Speaking Up, Finally
by Susan Barry-Schulz
I am by no means an expert on racial justice issues. I grew up in a mostly white town and moved to another mostly white town in the Hudson Valley region of New York State with my husband and our newborn daughter 25 years ago. Not long ago I would have considered myself a “nice” person who “treats everyone the same” and left it at that. Coming of age in the northern suburbs of Buffalo in the 1970s and 80s, I was socialized to avoid any discussions that could cause discomfort or tension. But in recent years I have found myself belatedly driven to answer this question: What does it really mean to be white in America?
There are many people much smarter than I am who have long pointed out that the key to making real progress on the problem of racism in this country lies in the willingness of white people to honestly consider and acknowledge the answer to that question. I don’t know why it took me so long to ask it.
After reading Debby Irving’s Waking Up White, I continued to explore the concept of whiteness as a racial identity in America by reading books on race theory and racism, including Ijeoma Oluo’s So You Want to Talk About Race and Ta-Nehisi Coates’ Between The World and Me. I listened to podcasts such as Scene on Radio’s Seeing White and attended lectures by speakers directly addressing these issues. But as a poet myself, I found it just as important to read literature and poetry by people of color. Which writers are included in our school curriculums? Whose voices are we not hearing? How do we challenge the ideas of what is considered literature? Who makes these decisions?
As I read, listened, and reflected, it became more and more apparent to me that our nation’s past and current policies have a direct impact on opportunities for equal access to loans, housing, healthcare, fair pay, education, criminal justice, and representation in the arts—all rights and benefits that I, a white person in America, have had the privilege of taking for granted. Until now. It has been painful to recognize the ways in which I, through silence and inaction, have been complicit in the systemic racism that persists in this country and that continues to hold all of us back from reaching our full potential as a society. There is, however, no progress to be made, no benefit to anyone in centering my discomfort.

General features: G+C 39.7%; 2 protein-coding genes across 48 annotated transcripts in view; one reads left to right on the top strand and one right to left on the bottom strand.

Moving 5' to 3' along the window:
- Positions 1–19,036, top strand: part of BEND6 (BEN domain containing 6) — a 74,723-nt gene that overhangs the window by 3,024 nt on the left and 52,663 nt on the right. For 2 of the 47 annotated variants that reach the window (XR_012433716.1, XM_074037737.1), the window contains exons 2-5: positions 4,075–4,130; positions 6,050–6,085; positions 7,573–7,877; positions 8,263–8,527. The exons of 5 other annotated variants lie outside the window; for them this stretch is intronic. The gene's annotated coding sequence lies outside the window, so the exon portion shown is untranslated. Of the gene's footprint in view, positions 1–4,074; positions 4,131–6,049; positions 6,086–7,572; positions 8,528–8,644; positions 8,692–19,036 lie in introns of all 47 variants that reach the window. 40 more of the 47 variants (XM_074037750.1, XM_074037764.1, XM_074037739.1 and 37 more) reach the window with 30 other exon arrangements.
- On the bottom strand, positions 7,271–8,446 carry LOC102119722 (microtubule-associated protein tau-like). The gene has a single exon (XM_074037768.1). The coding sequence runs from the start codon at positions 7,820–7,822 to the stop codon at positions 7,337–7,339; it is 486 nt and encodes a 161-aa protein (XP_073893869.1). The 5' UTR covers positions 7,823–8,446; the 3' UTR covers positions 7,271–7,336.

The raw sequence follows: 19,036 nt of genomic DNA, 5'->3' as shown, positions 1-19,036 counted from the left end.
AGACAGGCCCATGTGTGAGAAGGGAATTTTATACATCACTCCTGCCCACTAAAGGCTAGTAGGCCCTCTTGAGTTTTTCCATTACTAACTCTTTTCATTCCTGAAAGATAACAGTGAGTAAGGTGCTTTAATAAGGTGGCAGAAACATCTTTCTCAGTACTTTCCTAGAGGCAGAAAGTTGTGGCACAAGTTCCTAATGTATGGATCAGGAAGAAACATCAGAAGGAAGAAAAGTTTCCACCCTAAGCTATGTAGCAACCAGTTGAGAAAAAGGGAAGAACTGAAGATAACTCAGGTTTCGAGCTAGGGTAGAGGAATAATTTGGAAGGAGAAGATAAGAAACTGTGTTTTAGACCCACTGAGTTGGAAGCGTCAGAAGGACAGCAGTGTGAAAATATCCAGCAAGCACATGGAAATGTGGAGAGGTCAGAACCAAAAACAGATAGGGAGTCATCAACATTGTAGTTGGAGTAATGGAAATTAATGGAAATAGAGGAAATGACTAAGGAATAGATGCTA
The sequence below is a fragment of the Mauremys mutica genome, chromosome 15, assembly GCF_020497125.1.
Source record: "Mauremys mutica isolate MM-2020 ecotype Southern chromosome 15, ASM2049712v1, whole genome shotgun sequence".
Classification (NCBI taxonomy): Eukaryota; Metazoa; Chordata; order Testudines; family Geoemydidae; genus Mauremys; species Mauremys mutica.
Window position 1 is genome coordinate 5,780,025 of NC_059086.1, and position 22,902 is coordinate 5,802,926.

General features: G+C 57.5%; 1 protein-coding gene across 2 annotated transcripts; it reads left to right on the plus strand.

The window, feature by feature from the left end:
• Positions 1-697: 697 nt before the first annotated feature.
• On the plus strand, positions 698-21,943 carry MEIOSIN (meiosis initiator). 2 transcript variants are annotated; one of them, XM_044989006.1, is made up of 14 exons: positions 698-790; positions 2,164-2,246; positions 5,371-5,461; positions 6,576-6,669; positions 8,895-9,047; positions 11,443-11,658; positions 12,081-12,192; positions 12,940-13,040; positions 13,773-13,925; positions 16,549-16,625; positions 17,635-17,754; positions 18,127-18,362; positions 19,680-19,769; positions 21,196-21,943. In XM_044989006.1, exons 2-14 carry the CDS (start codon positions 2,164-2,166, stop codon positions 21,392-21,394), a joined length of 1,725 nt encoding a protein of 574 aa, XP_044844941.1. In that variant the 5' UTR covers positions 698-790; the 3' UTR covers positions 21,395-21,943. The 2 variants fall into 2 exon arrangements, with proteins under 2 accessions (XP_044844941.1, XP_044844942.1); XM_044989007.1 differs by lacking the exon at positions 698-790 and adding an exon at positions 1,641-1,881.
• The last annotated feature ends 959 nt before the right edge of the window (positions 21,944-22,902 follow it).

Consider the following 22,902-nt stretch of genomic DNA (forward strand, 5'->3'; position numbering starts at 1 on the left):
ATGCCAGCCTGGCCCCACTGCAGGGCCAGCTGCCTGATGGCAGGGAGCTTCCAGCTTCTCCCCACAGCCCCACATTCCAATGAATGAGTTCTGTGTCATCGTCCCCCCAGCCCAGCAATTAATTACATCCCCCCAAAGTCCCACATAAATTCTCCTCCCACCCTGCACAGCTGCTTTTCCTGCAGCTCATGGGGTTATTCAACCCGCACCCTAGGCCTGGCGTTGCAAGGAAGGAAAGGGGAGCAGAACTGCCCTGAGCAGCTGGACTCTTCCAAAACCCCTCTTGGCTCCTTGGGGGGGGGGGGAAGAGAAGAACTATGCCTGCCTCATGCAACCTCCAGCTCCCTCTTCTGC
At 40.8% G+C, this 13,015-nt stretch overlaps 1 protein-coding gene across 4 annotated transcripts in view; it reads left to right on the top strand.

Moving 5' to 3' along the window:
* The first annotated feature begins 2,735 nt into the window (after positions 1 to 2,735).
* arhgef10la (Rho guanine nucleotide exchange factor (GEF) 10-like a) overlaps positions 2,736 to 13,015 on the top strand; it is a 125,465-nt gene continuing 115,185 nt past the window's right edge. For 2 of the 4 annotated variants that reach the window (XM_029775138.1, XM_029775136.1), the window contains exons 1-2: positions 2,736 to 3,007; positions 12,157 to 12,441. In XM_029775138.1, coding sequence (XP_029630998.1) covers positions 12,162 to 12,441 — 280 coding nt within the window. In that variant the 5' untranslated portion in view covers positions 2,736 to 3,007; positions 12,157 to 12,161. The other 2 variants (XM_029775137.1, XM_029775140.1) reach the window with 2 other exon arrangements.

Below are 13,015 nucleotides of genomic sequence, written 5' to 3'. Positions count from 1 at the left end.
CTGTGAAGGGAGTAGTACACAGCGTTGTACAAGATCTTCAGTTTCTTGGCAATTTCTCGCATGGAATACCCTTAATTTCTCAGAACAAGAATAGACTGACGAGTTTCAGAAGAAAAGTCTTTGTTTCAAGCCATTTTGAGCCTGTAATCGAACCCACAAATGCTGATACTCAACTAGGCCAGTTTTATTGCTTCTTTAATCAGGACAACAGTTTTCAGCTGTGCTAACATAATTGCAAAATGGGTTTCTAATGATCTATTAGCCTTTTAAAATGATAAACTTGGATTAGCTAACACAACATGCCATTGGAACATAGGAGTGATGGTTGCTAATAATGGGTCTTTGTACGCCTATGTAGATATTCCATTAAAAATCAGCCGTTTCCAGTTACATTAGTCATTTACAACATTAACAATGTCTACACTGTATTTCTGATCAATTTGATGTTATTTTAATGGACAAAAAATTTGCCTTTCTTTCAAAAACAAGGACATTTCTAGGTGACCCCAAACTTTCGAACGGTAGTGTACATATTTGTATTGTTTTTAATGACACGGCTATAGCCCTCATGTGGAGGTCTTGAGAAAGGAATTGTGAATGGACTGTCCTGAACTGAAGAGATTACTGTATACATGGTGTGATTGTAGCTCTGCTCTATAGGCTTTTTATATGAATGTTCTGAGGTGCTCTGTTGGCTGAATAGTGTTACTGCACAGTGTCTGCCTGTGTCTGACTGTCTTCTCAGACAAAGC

At the Democratic National Convention in August, Kamala Harris said, “Years from now, when this moment has passed, our children and our grandchildren will look in our eyes and ask us, ‘Where were you when the stakes were so high?’ And we will tell them, not just how we felt, but what we did.”
I am hoping I can do better and the first thing I must do is to speak up. Even—especially—when it is uncomfortable.
About the Writer
Susan Barry-Schulz is a poet and licensed physical therapist. Her poetry has appeared in The Five-Two, The Wild Word, SWWIM, Shooter Literary Magazine, Barrelhouse online, South Florida Poetry Journal, The New Verse News, Panoply, and elsewhere. She is a member of the Hudson Valley Writer’s Center and lives in a lake neighborhood in Putnam County, New York with her husband and one or more of her three adult children. It all depends.